Synopses & Reviews
In the 1890s, Spanish entrepreneurs spearheaded the emergence of Cand#243;rdoba, Veracruz, as Mexicoand#8217;s largest commercial center for coffee preparation and export to the Atlantic community. Seasonal women workers quickly became the major part of the agroindustryand#8217;s labor force. As they grew in numbers and influence in the first half of the twentieth century, these women shaped the workplace culture and contested gender norms through labor union activism and strong leadership. Their fight for workersand#8217; rights was supported by the revolutionary state and negotiated within its industrial-labor institutions until they were replaced by machines in the 1960s.
Heather Fowler-Salaminiand#8217;s Working Women, Entrepreneurs, and the Mexican Revolution analyzes the interrelationships between the regionand#8217;s immigrant entrepreneurs, workforce, labor movement, gender relations, and culture on the one hand, and social revolution, modernization, and the Atlantic community on the other between the 1890s and the 1960s. Using extensive archival research and oral-history interviews, Fowler-Salamini illustrates the ways in which the immigrant and womenand#8217;s work cultures transformed Cand#243;rdobaand#8217;s regional coffee economy and in turn influenced the development of the nationand#8217;s coffee agro-export industry and its labor force.and#160;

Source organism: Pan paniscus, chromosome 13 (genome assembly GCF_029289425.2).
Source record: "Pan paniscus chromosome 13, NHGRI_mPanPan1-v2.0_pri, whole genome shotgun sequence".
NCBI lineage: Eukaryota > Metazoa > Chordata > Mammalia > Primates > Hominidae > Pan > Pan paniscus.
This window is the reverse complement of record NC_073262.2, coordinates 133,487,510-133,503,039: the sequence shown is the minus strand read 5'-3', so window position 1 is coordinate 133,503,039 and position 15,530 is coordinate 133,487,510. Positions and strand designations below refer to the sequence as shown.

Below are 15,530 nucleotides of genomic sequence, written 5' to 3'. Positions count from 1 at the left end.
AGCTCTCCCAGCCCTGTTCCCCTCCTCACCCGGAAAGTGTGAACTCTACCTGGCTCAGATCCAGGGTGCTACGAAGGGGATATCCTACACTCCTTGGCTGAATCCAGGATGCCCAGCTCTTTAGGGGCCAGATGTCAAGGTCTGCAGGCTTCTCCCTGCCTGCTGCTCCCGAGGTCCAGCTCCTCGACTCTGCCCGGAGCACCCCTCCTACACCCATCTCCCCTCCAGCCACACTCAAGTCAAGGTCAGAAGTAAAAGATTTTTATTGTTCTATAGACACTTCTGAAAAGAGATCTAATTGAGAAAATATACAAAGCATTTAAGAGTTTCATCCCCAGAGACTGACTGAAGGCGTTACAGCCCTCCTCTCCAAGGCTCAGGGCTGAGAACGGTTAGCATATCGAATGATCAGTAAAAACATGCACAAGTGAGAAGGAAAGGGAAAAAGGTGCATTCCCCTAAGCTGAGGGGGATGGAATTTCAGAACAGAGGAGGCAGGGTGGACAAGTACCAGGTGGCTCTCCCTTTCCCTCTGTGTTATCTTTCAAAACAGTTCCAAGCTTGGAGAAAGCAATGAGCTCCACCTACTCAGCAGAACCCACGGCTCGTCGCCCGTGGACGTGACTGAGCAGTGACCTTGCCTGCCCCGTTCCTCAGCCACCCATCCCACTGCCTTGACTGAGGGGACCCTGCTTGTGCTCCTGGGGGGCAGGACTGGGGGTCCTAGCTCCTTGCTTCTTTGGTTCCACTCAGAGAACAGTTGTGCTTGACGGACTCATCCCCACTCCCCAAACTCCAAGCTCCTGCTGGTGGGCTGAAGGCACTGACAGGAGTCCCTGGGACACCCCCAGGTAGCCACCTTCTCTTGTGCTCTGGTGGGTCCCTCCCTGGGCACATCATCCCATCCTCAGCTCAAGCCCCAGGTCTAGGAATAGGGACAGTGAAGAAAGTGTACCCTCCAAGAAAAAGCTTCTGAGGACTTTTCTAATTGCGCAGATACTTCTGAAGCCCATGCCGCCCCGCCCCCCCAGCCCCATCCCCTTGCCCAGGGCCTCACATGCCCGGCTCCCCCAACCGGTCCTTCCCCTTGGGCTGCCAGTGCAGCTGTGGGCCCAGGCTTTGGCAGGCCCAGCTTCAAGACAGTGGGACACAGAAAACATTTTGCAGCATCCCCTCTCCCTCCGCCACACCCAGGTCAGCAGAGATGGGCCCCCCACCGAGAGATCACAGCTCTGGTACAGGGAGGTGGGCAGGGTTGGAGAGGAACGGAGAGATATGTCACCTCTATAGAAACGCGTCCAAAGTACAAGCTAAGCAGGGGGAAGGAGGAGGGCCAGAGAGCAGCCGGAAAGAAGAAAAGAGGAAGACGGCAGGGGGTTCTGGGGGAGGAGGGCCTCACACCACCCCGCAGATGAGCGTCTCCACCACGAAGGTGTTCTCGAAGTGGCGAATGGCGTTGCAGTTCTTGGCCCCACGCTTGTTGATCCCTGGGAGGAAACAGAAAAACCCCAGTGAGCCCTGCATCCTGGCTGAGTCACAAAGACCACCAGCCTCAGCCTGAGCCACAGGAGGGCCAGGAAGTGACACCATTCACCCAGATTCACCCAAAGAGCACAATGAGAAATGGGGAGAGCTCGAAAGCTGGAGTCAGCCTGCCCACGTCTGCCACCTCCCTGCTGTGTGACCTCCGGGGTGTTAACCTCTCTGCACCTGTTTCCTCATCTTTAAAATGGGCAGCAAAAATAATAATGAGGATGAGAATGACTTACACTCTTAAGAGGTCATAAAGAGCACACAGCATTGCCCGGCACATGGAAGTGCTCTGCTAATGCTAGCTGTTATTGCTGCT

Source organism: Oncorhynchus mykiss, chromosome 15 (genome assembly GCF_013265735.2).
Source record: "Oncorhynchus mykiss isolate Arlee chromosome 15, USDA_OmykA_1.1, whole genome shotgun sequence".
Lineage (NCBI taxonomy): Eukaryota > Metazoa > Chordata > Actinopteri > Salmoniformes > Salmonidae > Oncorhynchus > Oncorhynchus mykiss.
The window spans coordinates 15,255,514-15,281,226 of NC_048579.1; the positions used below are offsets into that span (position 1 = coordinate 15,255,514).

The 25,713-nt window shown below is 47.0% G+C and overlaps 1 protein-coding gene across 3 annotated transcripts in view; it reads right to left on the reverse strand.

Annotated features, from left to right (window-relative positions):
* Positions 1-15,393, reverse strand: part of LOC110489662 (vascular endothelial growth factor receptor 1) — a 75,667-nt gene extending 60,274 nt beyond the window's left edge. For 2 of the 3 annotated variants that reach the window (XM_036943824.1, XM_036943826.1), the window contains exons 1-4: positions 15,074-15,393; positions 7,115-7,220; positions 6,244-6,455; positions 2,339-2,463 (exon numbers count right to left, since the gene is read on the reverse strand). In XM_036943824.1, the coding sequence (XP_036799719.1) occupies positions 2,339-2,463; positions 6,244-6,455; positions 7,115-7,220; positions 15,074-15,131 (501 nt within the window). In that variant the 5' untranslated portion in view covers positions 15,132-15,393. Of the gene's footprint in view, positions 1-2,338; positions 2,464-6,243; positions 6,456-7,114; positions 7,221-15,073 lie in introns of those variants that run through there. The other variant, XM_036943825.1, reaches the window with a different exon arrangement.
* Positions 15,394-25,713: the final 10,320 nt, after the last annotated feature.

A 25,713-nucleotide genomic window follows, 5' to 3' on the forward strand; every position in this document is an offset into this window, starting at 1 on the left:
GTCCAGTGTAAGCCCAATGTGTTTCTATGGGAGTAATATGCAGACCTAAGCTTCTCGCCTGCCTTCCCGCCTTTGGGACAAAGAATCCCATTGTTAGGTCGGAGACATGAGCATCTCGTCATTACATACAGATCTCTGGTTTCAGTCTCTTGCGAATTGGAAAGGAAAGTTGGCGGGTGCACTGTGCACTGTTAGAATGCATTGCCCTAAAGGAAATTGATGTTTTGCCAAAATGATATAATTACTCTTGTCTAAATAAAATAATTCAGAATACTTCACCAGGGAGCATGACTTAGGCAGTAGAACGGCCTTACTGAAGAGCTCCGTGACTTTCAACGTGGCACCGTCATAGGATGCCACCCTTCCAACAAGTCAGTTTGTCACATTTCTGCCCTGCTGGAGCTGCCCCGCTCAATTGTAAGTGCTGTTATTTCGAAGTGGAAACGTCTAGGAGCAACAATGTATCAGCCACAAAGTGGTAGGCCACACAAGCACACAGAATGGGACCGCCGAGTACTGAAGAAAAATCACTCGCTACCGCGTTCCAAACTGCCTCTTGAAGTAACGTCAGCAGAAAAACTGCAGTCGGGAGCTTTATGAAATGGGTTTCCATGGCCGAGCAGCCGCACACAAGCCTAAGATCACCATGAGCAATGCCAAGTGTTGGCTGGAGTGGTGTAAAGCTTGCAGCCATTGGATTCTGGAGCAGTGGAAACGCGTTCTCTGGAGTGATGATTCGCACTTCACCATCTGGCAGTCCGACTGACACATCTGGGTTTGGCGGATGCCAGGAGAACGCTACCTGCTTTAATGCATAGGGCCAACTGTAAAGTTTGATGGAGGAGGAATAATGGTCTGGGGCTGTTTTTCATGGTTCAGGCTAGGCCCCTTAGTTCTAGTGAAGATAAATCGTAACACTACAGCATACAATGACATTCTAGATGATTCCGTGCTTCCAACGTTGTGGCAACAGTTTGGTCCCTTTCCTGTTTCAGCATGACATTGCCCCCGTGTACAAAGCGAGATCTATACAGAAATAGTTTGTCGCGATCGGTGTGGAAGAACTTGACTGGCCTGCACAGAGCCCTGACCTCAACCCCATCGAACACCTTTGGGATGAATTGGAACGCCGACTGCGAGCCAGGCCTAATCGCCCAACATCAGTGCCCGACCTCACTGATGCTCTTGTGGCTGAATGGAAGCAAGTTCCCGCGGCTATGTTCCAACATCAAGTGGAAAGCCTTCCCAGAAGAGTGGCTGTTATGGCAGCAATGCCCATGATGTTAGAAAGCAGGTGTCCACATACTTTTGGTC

About the Author
Heather Fowler-Salamini is a professor emerita of Latin American history at Bradley University. She is the author of Agrarian Radicalism in Veracruz, 1920and#8211;1938 (Nebraska, 1978) and the editor (with Mary Kay Vaughan) of Women of the Mexican Countryside, 1850and#8211;1990: Creating Spaces, Shaping Transition.